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Exploring Expect: A Tcl-based Toolkit for Automating Interactive Programs (Nutshell Handbooks) [Kindle Edition]

Don Libes
3.6 von 5 Sternen  Alle Rezensionen anzeigen (8 Kundenrezensionen)

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Kurzbeschreibung

Expect is quickly becoming a part of every UNIX user's toolbox. It allows you to automate Telnet, FTP, passwd, rlogin, and hundreds of other applications that normally require human interaction. Using Expect to automate these applications will allow you to speed up tasks and, in many cases, solve new problems that you never would have even considered before.For example, you can use Expect to test interactive programs with no changes to their interfaces. Or wrap interactive programs with Motif-like front-ends to control applications by buttons, scrollbars, and other graphic elements with no recompilation of the original programs. You don't even need the source code! Expect works with remote applications, too. Use it to tie together Internet applications including Telnet, Archie, FTP, Gopher, and Mosaic.Don Libes is the creator of Expect as well as the author of this book. In Exploring Expect, he provides a comprehensive tutorial on all of Expect's features, allowing you to put it immediately to work on your problems. In a down-to-earth and humorous style, he provides numerous examples of challenging real-world applications and how they can be automated using Expect to save you time and money.Expect is the first of a new breed of programs based on Tcl, the Tool Command Language that is rocking the computer science community. This book provides an introduction to Tcl and describes how Expect applies Tcl's power to the new field of interaction automation. Whether your interest is in Expect or interaction automation or you simply want to learn about Tcl and see how it has been used in real software, you will find Exploring Expect a treasure trove of easy-to-understand and valuable information.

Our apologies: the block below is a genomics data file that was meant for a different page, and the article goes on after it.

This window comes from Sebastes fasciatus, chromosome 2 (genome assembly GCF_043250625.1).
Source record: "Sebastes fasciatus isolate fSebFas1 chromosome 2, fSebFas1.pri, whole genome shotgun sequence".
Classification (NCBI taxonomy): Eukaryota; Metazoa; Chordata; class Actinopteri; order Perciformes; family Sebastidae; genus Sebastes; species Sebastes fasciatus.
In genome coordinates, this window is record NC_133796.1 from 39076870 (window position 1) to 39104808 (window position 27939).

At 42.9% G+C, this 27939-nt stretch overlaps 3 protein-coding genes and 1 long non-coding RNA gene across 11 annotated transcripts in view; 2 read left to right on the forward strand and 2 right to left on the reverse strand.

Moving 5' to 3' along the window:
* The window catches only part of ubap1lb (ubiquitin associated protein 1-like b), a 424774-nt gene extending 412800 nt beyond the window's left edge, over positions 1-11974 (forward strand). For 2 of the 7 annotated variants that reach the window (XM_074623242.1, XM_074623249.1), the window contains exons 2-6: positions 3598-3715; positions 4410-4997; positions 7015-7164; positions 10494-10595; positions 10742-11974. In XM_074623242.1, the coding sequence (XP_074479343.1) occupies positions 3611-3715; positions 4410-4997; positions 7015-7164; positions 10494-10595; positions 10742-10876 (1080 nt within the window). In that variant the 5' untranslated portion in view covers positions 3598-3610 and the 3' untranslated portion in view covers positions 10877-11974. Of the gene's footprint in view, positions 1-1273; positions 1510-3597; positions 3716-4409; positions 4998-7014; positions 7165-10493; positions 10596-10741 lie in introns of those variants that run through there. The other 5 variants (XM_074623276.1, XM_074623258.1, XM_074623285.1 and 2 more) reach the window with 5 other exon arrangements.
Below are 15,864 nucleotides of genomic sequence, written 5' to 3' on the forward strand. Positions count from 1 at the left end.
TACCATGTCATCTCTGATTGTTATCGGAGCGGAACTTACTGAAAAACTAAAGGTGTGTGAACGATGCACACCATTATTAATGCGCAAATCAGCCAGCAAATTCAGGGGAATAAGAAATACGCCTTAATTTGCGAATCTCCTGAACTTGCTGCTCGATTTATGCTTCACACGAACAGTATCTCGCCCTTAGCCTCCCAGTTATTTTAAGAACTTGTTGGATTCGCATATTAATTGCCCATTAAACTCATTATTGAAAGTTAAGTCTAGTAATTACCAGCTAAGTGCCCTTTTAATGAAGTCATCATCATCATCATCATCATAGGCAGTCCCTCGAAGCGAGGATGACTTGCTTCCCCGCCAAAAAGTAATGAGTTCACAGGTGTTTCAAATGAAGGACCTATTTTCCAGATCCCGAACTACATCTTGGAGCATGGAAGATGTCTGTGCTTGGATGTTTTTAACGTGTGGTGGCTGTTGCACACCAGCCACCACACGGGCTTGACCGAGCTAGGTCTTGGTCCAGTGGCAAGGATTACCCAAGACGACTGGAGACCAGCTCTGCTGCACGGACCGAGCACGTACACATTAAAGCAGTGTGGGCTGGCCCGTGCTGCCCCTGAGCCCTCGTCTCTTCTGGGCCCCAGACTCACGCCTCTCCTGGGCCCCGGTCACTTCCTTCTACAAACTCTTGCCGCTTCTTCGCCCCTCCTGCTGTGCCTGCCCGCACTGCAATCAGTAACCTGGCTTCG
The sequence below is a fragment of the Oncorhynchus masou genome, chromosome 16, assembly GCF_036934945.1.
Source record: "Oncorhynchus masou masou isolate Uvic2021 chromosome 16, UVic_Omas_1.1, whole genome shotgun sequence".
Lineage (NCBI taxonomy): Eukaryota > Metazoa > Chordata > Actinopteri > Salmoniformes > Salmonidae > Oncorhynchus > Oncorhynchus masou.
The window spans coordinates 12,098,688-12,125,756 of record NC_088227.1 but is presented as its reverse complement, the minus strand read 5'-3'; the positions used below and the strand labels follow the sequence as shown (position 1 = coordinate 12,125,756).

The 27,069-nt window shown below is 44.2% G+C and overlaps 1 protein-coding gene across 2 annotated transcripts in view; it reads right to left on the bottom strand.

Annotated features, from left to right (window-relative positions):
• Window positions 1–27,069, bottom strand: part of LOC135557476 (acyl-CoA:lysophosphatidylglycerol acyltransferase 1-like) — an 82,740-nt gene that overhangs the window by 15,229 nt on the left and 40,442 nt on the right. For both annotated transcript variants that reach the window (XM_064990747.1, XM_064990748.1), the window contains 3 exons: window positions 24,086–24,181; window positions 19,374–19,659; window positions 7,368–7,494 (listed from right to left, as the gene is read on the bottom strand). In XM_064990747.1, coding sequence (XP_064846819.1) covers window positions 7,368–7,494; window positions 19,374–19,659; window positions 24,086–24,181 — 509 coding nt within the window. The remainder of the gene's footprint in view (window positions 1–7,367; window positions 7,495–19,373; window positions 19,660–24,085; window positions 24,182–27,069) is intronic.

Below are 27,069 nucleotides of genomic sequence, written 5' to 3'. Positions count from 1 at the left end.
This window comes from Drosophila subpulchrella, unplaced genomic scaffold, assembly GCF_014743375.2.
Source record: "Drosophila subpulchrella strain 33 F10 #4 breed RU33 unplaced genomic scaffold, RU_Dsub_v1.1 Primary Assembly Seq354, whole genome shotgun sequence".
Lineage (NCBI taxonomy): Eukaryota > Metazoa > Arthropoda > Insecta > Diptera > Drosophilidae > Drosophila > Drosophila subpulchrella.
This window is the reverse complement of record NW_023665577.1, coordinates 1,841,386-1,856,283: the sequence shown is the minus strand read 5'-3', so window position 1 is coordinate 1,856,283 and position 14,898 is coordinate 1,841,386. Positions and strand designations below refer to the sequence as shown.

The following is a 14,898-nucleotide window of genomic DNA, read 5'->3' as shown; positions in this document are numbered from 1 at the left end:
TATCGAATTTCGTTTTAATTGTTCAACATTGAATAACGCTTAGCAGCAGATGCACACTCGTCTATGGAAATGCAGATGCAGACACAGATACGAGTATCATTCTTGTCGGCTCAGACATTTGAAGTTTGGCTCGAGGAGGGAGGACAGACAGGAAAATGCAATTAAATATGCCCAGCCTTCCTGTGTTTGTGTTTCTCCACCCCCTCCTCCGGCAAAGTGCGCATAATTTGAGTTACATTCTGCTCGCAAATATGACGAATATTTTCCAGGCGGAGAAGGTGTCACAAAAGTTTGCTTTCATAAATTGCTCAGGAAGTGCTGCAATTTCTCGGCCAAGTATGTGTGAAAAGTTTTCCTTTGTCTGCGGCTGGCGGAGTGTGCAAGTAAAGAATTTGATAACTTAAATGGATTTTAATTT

Synopsis

Written by the author of Expect, this book explains how this part of the UNIX toolbox can be used to automate TelNet, FTP, PASSWD, RLOGIN and other interactive applications. Based on TCL (tool control language), Expect lets the user automate interactive applications that have previously been extremely difficult to handle with any scripting language.

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2 von 2 Kunden fanden die folgende Rezension hilfreich
4.0 von 5 Sternen A completely different tool 17. Juli 2000
Format:Taschenbuch
Expect is completely unlike any other tool I have ever used. Think of any language you've used and how long it would take to: write a program that can update 1000 user passwords on 20 different machines; make two chess programs play each other; connect two users to the same shell program and type at the same time; allow you to rewrite the command arguments to any command line tool?
Expect really does make all these things trivial. It takes a lot of patience to master this tool though; Tcl is a very unforgiving and terse language. I've done things in Expect that I never thought were possible: I scripted Minicom (a modem term program that uses ncurses) to answer a phone after 7 seconds, and either: receive a zmodem file or send a login prompt. Then hang up the modem and wait again. Try that in a shell or systems language!